Mike McFarlane has described Abu Dhabi Harlequins’ astounding 2016/17 campaign as a “freak” and insists his side have no right to believe another quintuple of trophies is likely.
Quins marched to an unprecedented season of success – winning the UAE’s three major honours of UAE Premiership, West Asia Premiership and Dubai Sevens titles.
McFarlane’s men also lifted the Western Clubs Champions League crown in pre-season as well as the West Asia Cup to complete a clean sweep of honours.
But he said there will be no sense of complacency from the Zayed Sports City outfit.
“Obviously everyone is talking about last year. It was a freak year,” said McFarlane.
“In competitions featuring such strong sides, to capture every trophy was phenomenal. But that’s done. That gives us no right to under prepare or think we have a right to turn up and get wins.
“Only hard work on and off the paddock will ensure we start the season well and can build with every game.”
McFarlane, a teacher at the British School Al Khubairat, is enjoying his summer holidays, currently at home in the UK, but his players have been putting the hard yards in during pre-season away from his watchful eye.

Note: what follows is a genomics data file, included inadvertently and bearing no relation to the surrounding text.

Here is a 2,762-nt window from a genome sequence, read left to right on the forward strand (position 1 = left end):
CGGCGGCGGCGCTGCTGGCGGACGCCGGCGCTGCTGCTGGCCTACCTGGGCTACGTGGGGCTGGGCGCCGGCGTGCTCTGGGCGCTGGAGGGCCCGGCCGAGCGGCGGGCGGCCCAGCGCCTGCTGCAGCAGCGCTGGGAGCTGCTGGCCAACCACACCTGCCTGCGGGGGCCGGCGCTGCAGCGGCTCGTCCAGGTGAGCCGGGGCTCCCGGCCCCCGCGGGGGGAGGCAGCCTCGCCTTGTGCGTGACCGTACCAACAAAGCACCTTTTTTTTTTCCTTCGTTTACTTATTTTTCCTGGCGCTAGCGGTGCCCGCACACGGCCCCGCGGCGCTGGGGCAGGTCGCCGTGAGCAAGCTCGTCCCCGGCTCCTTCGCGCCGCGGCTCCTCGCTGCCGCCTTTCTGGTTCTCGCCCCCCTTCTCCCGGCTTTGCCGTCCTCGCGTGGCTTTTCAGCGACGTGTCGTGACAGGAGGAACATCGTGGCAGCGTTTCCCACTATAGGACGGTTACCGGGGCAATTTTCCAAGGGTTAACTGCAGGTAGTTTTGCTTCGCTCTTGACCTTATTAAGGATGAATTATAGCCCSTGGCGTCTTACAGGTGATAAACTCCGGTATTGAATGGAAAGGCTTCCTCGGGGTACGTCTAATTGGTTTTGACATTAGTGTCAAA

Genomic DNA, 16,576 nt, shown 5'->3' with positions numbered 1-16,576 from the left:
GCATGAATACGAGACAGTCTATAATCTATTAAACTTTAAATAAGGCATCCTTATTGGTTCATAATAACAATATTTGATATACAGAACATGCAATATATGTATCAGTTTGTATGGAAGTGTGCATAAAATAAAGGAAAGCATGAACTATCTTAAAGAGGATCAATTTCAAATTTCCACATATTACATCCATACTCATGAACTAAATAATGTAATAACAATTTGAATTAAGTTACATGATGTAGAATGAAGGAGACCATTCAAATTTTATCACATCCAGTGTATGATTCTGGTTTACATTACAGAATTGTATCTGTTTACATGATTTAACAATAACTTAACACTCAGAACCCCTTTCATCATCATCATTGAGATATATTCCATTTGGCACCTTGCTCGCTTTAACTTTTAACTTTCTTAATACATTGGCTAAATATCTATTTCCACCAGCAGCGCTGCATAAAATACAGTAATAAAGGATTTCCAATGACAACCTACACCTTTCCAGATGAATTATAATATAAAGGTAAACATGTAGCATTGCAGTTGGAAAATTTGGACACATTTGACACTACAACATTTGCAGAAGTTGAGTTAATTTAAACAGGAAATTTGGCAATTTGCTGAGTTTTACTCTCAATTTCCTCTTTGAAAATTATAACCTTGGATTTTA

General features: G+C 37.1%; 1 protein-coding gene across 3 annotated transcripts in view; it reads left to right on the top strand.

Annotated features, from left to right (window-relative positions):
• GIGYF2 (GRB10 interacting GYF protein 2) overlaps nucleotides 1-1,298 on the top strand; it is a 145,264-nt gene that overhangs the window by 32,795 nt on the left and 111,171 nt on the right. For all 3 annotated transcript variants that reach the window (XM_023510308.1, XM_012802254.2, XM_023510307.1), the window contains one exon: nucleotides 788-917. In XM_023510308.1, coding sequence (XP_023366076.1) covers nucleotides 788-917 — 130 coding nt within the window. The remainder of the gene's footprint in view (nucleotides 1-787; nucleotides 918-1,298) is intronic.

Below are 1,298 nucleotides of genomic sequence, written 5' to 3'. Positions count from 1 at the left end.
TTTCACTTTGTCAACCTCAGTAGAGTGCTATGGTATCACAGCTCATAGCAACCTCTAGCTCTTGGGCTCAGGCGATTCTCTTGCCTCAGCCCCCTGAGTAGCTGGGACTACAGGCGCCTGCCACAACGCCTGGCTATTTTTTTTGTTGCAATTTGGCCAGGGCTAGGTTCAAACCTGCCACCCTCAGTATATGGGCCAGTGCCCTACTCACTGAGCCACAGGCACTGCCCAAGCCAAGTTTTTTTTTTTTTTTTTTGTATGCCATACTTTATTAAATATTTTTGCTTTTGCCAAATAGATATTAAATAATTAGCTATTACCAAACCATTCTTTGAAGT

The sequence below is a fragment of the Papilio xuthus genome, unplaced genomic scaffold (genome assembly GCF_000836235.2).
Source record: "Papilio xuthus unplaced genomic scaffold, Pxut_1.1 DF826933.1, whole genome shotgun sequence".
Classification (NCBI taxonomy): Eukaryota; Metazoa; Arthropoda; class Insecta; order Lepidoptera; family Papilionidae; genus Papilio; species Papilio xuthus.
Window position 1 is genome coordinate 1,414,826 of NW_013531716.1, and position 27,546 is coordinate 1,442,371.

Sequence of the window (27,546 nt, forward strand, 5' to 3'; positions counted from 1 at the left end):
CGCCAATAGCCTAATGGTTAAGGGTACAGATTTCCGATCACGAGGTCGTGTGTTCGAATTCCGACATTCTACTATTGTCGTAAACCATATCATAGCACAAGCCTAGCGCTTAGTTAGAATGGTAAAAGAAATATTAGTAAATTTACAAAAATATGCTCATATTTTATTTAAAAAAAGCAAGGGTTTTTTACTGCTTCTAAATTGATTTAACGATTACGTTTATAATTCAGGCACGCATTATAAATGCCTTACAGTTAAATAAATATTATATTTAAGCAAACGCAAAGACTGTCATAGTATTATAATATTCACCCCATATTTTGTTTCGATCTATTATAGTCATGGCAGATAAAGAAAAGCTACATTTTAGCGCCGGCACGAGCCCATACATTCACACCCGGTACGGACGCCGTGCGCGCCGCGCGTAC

And even with many players throughout the club also away enjoying their summers, McFarlane revealed he is still able to keep track of their progress.
“We’ve followed up our phased preseason from last year with a few tweaks from what we learnt,” he added.
“Numbers have been fantastic since we started and players have had access to five-six sessions a week which have taken them through strength training at the world class facilities of Vogue and conditioning sessions both on and off the pitch at Zayed Sports City and Haddins.
“Players away with work or on holiday have programmes to follow and all their data goes onto a live document which the coaches can track.
“The new lads coming in have shown a great attitude and know there’s no complacency and everybody fights for a shirt. It’s that atmosphere and ethos which creates such competitiveness yet closeness throughout all Quins squads.”